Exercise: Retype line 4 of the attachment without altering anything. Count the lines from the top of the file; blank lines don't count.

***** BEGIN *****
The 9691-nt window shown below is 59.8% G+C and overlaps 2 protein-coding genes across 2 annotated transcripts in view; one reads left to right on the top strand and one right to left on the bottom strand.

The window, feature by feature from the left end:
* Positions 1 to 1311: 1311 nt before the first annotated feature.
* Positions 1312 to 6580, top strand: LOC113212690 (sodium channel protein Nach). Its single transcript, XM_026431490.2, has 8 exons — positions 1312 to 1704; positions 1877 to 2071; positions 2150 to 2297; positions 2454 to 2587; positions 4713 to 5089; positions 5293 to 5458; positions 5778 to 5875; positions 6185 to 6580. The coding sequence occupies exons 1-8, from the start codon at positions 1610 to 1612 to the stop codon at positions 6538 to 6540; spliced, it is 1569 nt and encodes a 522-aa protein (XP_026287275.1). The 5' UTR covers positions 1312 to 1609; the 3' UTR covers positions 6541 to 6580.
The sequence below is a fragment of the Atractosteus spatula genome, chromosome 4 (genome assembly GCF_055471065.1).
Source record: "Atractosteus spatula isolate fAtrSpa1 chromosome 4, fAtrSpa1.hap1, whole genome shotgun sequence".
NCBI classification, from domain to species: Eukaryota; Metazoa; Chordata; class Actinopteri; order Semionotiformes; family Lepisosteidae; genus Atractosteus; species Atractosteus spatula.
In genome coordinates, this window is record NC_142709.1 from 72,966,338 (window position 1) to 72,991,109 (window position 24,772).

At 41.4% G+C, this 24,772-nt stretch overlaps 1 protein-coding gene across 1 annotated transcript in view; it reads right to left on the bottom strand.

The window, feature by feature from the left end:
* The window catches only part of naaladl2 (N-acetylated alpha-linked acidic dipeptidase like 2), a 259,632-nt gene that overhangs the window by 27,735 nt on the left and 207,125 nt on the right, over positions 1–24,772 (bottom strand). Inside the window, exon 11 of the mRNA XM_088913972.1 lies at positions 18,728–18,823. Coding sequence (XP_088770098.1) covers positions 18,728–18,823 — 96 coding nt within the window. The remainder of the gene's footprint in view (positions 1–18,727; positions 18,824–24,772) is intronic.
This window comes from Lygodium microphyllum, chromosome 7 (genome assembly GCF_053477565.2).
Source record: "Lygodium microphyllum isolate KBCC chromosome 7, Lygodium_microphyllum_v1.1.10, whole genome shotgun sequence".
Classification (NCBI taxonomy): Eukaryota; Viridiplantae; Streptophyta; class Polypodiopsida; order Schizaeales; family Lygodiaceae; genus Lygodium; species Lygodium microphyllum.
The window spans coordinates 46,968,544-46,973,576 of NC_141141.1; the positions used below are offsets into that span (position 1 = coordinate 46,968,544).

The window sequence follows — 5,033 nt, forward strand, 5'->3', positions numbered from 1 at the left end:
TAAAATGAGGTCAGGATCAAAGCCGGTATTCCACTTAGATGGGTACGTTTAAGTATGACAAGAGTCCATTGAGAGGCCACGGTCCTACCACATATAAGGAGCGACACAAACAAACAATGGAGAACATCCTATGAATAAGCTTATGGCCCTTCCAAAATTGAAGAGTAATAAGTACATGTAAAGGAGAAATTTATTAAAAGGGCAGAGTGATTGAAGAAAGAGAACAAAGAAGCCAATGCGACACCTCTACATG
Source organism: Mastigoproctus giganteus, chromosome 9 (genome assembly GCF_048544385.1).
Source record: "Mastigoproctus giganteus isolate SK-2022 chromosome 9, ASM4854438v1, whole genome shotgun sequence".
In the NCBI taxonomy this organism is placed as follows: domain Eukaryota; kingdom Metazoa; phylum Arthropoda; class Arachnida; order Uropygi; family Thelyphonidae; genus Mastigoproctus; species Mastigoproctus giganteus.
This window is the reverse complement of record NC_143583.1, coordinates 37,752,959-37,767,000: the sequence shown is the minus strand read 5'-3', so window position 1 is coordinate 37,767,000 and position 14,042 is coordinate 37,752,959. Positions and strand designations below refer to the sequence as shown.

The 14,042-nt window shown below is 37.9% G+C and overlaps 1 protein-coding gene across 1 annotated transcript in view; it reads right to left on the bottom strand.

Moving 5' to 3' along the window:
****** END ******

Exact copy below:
* Positions 1312 to 6580, top strand: LOC113212690 (sodium channel protein Nach). Its single transcript, XM_026431490.2, has 8 exons — positions 1312 to 1704; positions 1877 to 2071; positions 2150 to 2297; positions 2454 to 2587; positions 4713 to 5089; positions 5293 to 5458; positions 5778 to 5875; positions 6185 to 6580. The coding sequence occupies exons 1-8, from the start codon at positions 1610 to 1612 to the stop codon at positions 6538 to 6540; spliced, it is 1569 nt and encodes a 522-aa protein (XP_026287275.1). The 5' UTR covers positions 1312 to 1609; the 3' UTR covers positions 6541 to 6580.